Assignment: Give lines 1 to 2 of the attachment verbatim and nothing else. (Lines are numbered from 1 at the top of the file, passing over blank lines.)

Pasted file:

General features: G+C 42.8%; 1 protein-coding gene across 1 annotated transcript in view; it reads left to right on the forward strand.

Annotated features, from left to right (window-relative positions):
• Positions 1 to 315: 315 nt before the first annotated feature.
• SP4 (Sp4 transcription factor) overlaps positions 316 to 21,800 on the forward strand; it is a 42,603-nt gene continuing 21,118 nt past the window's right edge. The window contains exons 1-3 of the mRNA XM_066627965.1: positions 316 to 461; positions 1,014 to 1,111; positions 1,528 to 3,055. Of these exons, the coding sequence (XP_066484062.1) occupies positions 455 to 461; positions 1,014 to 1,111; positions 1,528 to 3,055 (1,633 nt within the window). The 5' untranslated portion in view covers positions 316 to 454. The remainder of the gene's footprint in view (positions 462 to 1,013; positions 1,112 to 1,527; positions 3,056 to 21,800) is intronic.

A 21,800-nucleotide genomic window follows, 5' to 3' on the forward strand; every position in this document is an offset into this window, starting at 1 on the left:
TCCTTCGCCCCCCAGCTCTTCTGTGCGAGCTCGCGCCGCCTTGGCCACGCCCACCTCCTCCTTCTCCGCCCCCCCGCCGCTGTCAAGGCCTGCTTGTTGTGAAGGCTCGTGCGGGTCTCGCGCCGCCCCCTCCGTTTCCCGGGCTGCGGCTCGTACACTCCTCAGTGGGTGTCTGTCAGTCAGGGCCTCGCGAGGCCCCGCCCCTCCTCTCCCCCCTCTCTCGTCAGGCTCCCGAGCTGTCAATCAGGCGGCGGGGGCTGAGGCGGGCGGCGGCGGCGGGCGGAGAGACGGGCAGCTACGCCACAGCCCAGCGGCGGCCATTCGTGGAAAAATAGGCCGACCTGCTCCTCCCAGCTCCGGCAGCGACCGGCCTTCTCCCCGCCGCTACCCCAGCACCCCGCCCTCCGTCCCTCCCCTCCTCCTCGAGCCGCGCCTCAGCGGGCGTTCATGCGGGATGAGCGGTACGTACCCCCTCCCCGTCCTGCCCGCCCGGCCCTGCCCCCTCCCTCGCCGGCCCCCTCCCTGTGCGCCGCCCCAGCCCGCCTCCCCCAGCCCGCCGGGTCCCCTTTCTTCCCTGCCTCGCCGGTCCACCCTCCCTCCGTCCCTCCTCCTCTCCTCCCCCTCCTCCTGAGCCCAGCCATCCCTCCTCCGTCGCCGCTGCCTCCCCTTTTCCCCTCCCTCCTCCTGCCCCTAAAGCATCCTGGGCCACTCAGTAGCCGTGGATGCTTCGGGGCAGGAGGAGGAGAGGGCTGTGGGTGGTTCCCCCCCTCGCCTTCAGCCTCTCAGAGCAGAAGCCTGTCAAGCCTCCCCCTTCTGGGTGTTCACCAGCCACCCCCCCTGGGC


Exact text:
General features: G+C 42.8%; 1 protein-coding gene across 1 annotated transcript in view; it reads left to right on the forward strand.

Annotated features, from left to right (window-relative positions):